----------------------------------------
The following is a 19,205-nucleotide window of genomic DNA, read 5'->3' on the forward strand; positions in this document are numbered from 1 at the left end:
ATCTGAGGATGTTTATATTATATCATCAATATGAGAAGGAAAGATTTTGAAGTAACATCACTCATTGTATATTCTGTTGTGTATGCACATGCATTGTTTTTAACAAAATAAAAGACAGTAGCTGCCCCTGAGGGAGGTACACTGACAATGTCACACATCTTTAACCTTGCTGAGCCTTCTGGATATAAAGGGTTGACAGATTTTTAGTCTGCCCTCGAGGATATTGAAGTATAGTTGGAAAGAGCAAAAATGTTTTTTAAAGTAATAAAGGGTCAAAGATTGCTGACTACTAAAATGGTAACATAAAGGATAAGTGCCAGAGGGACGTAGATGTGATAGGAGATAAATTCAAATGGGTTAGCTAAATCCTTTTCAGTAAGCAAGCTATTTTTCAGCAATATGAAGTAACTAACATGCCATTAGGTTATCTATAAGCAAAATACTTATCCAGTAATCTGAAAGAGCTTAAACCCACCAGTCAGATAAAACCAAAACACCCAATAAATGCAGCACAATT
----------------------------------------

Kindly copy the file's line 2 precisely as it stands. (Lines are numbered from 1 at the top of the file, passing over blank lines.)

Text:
ATCTGAGGATGTTTATATTATATCATCAATATGAGAAGGAAAGATTTTGAAGTAACATCACTCATTGTATATTCTGTTGTGTATGCACATGCATTGTTTTTAACAAAATAAAAGACAGTAGCTGCCCCTGAGGGAGGTACACTGACAATGTCACACATCTTTAACCTTGCTGAGCCTTCTGGATATAAAGGGTTGACAGATTTTTAGTCTGCCCTCGAGGATATTGAAGTATAGTTGGAAAGAGCAAAAATGTTTTTTAAAGTAATAAAGGGTCAAAGATTGCTGACTACTAAAATGGTAACATAAAGGATAAGTGCCAGAGGGACGTAGATGTGATAGGAGATAAATTCAAATGGGTTAGCTAAATCCTTTTCAGTAAGCAAGCTATTTTTCAGCAATATGAAGTAACTAACATGCCATTAGGTTATCTATAAGCAAAATACTTATCCAGTAATCTGAAAGAGCTTAAACCCACCAGTCAGATAAAACCAAAACACCCAATAAATGCAGCACAATT